16 June 2010

Jun 16

Reference links:
Old Testament

Lots of churn in Israel today. We go into a bit more detail about the short reigns of Nadab son of Jeroboam and Baasha (who is, apparently, the son of Ahijah; I wonder if that's the same Ahijah as the prophet).

In particular, we learn that Baasha became king when he killed Nadab. Baasha rules for quite a while (24 years) and then we start cycling through kings quickly. First Baasha's son Elah becomes king. After 2 years, Zimri, a leader in the army, murders Elah while he is drunk. He only reigns for 7 days before the people decide they don't want a murderer for a king and instead choose the commander of the army, Omri, to be king. Tibni tries to become king but gets killed. After Omri's death, his son Ahab begins to rule.

By this time, the writing is pretty formulaic. Throughout the descriptions of the various kings of Judah, we see the repeated themes of
  • the new king being even more evil than any of the kings before
  • the new king killing all of the descendants of the old king
  • God getting angry at the evil of the new king
  • the new king eventually failing (sometimes this failure is only declared and happens to the son of the king, sometimes the failure happens to the king directly)
We also read this random throwback to Joshua 6:
It was during his reign that Hiel, a man from Bethel, rebuilt Jericho. When he laid its foundations, it cost him the life of his oldest son, Abiram. And when he completed it and set up its gates, it cost him the life of his youngest son, Segub. This all happened according to the message from the Lord concerning Jericho spoken by Joshua son of Nun.
This is in reference to Joshua's curse upon anyone who tried to rebuild Jericho.

These elements make me think that this whole section was composed just to fit a certain pattern, to check off certain requirements in the mind of the author(s). It has little narrative value and seems to have little direct symbolic value. Rather, the narrative value seems to be "the kings were bad" and the symbolic value probably has something to do with the number of kings and the contrast of the churn of these kings with the stable reign of Asa of Judah.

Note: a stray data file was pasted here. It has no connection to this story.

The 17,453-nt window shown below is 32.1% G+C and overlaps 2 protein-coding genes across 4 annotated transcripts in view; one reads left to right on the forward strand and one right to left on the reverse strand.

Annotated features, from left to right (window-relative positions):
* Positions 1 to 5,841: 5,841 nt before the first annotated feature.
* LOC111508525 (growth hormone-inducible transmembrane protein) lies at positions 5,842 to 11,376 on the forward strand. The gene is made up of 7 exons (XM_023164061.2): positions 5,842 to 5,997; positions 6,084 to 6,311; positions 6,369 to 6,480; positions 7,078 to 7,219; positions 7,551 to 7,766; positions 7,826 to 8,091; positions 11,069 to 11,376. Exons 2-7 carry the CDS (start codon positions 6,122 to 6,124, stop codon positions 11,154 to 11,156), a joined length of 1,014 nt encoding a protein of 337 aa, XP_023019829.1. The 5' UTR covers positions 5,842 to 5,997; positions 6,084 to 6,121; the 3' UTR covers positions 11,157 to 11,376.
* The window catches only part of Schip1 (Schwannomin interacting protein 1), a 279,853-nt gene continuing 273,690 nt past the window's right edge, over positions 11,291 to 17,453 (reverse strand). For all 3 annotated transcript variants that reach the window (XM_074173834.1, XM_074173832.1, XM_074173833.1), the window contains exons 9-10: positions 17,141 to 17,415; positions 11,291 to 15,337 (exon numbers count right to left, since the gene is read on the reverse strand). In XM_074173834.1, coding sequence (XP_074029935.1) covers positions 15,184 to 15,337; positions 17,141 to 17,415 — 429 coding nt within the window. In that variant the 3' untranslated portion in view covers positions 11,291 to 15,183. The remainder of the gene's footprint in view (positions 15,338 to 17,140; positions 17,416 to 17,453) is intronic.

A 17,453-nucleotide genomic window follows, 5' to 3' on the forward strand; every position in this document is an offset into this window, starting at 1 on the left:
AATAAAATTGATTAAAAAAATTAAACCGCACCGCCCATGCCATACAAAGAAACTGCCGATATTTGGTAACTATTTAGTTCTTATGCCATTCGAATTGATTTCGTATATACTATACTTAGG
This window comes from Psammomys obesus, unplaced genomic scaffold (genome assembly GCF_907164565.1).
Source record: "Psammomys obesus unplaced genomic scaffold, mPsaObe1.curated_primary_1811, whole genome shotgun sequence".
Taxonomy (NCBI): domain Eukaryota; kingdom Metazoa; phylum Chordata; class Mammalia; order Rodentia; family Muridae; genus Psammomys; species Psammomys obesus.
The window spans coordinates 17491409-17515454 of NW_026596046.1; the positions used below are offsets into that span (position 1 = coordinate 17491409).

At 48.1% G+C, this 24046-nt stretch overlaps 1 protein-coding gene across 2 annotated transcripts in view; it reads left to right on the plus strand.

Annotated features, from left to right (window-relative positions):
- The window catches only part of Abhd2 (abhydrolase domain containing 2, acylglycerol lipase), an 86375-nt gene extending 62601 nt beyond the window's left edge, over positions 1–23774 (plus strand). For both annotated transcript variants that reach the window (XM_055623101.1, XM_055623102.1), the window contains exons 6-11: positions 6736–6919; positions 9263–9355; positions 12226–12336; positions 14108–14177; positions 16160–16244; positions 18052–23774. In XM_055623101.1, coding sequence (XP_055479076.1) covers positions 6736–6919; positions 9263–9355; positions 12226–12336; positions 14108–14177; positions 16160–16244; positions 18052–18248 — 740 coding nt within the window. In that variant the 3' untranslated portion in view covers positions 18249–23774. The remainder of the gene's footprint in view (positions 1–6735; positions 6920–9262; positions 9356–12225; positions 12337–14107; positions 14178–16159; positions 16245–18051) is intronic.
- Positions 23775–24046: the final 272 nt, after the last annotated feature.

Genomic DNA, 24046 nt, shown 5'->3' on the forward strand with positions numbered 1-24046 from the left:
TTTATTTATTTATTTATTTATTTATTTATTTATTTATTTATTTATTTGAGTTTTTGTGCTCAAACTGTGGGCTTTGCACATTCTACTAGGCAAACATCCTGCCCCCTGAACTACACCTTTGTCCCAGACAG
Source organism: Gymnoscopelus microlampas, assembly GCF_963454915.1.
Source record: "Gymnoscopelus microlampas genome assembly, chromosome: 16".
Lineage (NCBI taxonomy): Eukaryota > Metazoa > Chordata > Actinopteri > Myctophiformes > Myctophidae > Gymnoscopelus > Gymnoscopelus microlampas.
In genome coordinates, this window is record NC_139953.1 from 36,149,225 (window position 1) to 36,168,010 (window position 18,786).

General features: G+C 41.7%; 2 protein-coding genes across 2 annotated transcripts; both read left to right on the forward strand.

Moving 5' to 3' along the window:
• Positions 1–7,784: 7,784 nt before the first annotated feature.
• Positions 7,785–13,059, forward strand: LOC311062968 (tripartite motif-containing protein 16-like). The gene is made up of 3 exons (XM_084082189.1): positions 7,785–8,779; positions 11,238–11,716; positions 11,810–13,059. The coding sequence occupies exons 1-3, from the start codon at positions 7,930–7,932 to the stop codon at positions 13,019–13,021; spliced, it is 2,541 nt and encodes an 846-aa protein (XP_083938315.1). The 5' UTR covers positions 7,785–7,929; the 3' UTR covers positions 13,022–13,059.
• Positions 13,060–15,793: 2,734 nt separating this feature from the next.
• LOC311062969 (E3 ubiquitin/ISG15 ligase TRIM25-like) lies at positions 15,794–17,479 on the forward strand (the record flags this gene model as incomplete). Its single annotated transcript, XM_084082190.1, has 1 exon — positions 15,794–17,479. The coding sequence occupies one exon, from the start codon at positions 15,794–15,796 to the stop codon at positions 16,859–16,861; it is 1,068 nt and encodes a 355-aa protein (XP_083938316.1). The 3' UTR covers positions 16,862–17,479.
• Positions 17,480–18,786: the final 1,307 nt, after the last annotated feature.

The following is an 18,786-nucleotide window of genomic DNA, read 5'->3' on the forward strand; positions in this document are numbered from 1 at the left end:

After all that, we switch gears and meet Elijah. He gives a prophecy against King Ahab. He then goes off to live in the wilderness where God sends ravens to feed him. He eventually goes to live with a widow and her son. While living with her, the Lord makes sure that she always has flour and oil enough to feed the three of them. After the widow's son dies, Elijah brings him back to life.

If these sorts of miracles seem kind of familiar, you'd be right. Even after one days reading, we can see that the authors of the gospels had Elijah in mind when they attributed various miracles to Jesus.

New Testament

Peter visits Cornelius. Even though Cornelius is a gentile, Peter visits him. His earlier vision with the unclean animals helped him realize that he can and should interact with gentiles. The descent of the Holy Spirit onto those gentiles only serves to reinforce this position.

It makes perfect sense that as the apostles started to realize that Jesus' return was not actually immanent they would try to find ways to strengthen their community. Perhaps they had grown all they could staying strictly within the Jewish community, so they felt like it was time to branch out and start accepting gentiles.

Psalms and Proverbs

We seem to be in a section of super short psalms. Today is only three verses.

This is a good proverb:
Love prospers when a fault is forgiven,
but dwelling on it separates close friends.
and this one reminds me of the Tea Party...
Evil people are eager for rebellion,
but they will be severely punished.
'Tis one thing to recognize when a rebellion is necessary. 'Tis another to actually want one to happen.